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ABSTRACT: Mind-body therapies (MBTs) are used throughout the world in treatment, disease prevention, and health promotion. However, the mechanisms by which MBTs exert their positive effects are not well understood. Investigations into MBTs using functional genomics have revolutionized the understanding of MBT mechanisms and their effects on human physiology. We searched the literature for the effects of MBTs on functional genomics determinants using MEDLINE, supplemented by a manual search of additional journals and a reference list review. We reviewed 15 trials that measured global or targeted transcriptomic, epigenomic, or proteomic changes in peripheral blood. Sample sizes ranged from small pilot studies (n=2) to large trials (n=500). While the reliability of individual genes from trial to trial was often inconsistent, genes related to inflammatory response, particularly those involved in the nuclear factor-kappa B (NF-κB) pathway, were consistently downregulated across most studies. In general, existing trials focusing on gene expression changes brought about by MBTs have revealed intriguing connections to the immune system through the NF-κB cascade, to telomere maintenance, and to apoptotic regulation. However, these findings are limited to a small number of trials and relatively small sample sizes. More rigorous randomized controlled trials of healthy subjects and specific disease states are warranted. Future research should investigate functional genomics areas both upstream and downstream of MBT-related gene expression changes-from epigenomics to proteomics and metabolomics.Ochsner Journal 01/2014; 14(4):681-95.
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ABSTRACT: To present a case study of complementary therapy (CT) provision within a community HIV multi-agency service in a Northwest London deprived area. Anonymised routine service data were provided for all clients (n = 1030) August 2010 to October 2012. Face-to-face meetings provided feedback from volunteers (9 CT-using clients and 9 staff). CT-users were demographically similar to other clients. Support for coping with HIV was commonly cited as a service benefit. Over 26 months 1416 CT sessions were provided; 875 aromatherapy and 471 shiatsu. CT-users' most common concerns were pain (48%), stress (15%) and insomnia (13%), few had heard of or used CT before. Perceived mental and emotional benefits included relaxation,stress relief, relieving musculoskeletal aches and pains. Service challenges included time and funding, though staff felt CT may be cost-effective. CT may provide important support and treatment options for HIV disease, but cost effectiveness requires further evaluation.Complementary therapies in clinical practice 02/2014; 20(1):65-9.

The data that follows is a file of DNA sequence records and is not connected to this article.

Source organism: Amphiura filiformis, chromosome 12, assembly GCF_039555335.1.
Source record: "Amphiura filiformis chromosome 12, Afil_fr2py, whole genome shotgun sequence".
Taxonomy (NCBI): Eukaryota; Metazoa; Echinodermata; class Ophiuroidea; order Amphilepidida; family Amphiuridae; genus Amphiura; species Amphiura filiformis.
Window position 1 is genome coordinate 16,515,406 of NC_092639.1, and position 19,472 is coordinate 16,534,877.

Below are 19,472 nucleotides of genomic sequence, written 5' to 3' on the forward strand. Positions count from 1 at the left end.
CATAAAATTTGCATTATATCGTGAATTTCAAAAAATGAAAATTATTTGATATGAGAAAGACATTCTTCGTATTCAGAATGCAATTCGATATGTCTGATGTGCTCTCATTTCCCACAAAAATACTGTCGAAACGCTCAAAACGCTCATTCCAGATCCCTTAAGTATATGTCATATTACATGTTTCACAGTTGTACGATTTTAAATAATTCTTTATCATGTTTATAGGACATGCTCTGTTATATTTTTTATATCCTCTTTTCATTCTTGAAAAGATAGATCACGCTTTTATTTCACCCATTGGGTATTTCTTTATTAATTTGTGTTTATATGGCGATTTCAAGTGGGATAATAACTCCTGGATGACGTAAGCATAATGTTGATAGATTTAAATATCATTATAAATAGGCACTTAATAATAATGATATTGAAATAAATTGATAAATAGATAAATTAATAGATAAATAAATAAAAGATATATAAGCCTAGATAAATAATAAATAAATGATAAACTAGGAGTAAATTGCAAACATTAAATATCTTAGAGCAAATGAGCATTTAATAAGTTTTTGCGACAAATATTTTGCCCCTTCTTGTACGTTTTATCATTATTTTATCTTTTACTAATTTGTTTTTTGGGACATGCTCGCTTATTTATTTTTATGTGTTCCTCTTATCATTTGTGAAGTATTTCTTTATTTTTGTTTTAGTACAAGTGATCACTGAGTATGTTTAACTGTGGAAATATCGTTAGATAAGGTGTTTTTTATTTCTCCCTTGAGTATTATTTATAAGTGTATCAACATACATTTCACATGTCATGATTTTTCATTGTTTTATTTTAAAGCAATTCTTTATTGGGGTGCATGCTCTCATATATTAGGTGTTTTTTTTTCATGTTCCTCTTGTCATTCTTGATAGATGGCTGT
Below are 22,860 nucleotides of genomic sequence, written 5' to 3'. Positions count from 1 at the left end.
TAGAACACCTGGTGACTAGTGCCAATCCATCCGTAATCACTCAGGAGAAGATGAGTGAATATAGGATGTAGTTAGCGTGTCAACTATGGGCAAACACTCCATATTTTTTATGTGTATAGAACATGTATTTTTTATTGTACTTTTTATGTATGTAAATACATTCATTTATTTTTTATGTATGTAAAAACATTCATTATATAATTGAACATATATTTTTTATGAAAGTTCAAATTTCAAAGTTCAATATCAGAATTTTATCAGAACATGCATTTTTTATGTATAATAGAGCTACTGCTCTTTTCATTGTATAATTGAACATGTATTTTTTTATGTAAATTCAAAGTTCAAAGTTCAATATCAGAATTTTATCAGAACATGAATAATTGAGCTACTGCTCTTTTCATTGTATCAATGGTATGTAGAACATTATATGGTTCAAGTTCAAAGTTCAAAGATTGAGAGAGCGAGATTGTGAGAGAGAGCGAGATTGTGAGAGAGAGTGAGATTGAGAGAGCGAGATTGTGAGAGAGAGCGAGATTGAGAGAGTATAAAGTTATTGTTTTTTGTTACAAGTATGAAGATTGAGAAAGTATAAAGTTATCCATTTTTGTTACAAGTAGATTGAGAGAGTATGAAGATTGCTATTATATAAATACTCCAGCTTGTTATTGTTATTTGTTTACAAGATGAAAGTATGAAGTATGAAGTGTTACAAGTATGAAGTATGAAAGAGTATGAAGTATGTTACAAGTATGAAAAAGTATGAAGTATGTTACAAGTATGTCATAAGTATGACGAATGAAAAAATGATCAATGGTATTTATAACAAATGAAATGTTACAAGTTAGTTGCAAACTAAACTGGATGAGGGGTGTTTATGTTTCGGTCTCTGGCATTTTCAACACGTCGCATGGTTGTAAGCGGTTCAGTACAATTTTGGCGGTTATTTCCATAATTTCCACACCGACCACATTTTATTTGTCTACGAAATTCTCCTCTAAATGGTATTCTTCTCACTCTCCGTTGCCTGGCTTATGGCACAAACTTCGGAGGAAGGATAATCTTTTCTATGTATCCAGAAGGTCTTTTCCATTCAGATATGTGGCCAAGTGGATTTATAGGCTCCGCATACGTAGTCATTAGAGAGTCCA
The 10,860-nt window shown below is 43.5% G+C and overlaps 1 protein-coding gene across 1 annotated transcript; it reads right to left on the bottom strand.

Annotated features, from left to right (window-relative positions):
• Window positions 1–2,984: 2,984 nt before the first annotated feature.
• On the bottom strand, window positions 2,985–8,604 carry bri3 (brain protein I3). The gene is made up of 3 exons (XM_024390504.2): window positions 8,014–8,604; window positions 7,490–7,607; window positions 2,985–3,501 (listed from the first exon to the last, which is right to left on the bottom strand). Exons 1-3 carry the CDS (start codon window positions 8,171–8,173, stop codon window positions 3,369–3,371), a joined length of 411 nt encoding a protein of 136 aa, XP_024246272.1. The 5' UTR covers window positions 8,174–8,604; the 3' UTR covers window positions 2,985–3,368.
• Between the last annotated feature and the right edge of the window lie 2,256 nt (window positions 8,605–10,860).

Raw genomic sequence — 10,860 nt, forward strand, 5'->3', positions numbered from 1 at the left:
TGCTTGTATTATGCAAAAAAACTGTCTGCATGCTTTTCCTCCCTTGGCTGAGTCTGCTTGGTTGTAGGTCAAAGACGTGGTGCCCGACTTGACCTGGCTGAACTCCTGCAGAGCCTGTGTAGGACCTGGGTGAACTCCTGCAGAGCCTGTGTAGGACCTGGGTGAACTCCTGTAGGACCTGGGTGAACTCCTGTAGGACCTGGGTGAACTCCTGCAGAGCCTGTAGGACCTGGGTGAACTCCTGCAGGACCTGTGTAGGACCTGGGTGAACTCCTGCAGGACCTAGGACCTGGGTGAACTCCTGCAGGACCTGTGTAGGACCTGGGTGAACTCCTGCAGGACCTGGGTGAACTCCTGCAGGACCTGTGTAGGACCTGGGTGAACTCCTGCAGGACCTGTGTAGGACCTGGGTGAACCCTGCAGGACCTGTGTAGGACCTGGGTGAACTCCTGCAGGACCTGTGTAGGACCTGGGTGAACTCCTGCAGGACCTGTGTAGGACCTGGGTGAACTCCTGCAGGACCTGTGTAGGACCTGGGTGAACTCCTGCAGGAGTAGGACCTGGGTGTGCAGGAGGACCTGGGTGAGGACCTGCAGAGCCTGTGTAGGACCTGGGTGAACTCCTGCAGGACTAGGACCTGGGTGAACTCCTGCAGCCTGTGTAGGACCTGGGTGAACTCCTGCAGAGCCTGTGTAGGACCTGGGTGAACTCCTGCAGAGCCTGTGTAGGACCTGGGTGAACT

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ABSTRACT: Abstract HIV/AIDS is a chronic illness, with a range of physical symptoms and psychosocial issues. The complex health and social issues associated with living with HIV mean that people living with HIV/AIDS (PLWHA) have historically often turned to complementary and alternative medicine (CAM). This article provides an overview of the literature on HIV and CAM. Databases were searched using keywords for CAM and HIV from inception to December 2012. Articles in English and in Western countries were included; letters, commentaries, news articles, articles on specific therapies and basic science studies were excluded. Of the 282 articles identified, 94 were included. Over half reported prevalence and determinants of CAM use. Lifetime use of CAM by PLWHA ranged from 30% to 90%, with national studies suggesting CAM is used by around 55% of PLWHA, practitioner-based CAM by 15%. Vitamins, herbs, and supplements were most common, followed by prayer, meditation, and spiritual approaches. CAM use was predicted by length of time since HIV diagnosis, and a greater number of medications/symptoms, with CAM often used to address limitations or problems with antiretroviral therapy. CAM users rarely rejected conventional medicine, but a number of CAM can have potentially serious side effects or interactions with ART. CAM was used as a self-management approach, providing PLWHA with an active role in their healthcare and sense of control. Clinicians, particularly nurses, should consider discussing CAM with patients as part of patient-centered care, to encourage valuable self-management and ensure patient safety.AIDS patient care and STDs 09/2013; 27(9):503-10. · 2.68 Impact Factor